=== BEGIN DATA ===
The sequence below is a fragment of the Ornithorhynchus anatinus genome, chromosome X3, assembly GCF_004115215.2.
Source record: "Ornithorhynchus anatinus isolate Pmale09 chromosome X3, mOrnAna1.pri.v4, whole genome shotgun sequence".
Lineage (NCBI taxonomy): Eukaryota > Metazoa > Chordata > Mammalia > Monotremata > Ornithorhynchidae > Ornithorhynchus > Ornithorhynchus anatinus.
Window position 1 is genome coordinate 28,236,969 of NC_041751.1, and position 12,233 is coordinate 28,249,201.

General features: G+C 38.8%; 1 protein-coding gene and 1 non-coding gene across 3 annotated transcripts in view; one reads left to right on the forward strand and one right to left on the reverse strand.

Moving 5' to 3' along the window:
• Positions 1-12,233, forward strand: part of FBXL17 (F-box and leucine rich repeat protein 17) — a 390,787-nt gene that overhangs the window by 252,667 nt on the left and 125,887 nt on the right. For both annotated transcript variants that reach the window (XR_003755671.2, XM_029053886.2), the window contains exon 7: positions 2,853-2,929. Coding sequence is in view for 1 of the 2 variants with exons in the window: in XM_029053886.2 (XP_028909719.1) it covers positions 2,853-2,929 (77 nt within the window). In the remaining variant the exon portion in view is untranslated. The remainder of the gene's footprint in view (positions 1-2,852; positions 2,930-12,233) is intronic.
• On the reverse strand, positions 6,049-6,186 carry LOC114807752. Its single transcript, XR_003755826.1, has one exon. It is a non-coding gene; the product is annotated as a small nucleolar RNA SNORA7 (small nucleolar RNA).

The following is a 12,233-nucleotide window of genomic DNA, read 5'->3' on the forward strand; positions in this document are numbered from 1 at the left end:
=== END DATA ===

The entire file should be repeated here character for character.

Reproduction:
The sequence below is a fragment of the Ornithorhynchus anatinus genome, chromosome X3, assembly GCF_004115215.2.
Source record: "Ornithorhynchus anatinus isolate Pmale09 chromosome X3, mOrnAna1.pri.v4, whole genome shotgun sequence".
Lineage (NCBI taxonomy): Eukaryota > Metazoa > Chordata > Mammalia > Monotremata > Ornithorhynchidae > Ornithorhynchus > Ornithorhynchus anatinus.
Window position 1 is genome coordinate 28,236,969 of NC_041751.1, and position 12,233 is coordinate 28,249,201.

General features: G+C 38.8%; 1 protein-coding gene and 1 non-coding gene across 3 annotated transcripts in view; one reads left to right on the forward strand and one right to left on the reverse strand.

Moving 5' to 3' along the window:
• Positions 1-12,233, forward strand: part of FBXL17 (F-box and leucine rich repeat protein 17) — a 390,787-nt gene that overhangs the window by 252,667 nt on the left and 125,887 nt on the right. For both annotated transcript variants that reach the window (XR_003755671.2, XM_029053886.2), the window contains exon 7: positions 2,853-2,929. Coding sequence is in view for 1 of the 2 variants with exons in the window: in XM_029053886.2 (XP_028909719.1) it covers positions 2,853-2,929 (77 nt within the window). In the remaining variant the exon portion in view is untranslated. The remainder of the gene's footprint in view (positions 1-2,852; positions 2,930-12,233) is intronic.
• On the reverse strand, positions 6,049-6,186 carry LOC114807752. Its single transcript, XR_003755826.1, has one exon. It is a non-coding gene; the product is annotated as a small nucleolar RNA SNORA7 (small nucleolar RNA).

The following is a 12,233-nucleotide window of genomic DNA, read 5'->3' on the forward strand; positions in this document are numbered from 1 at the left end: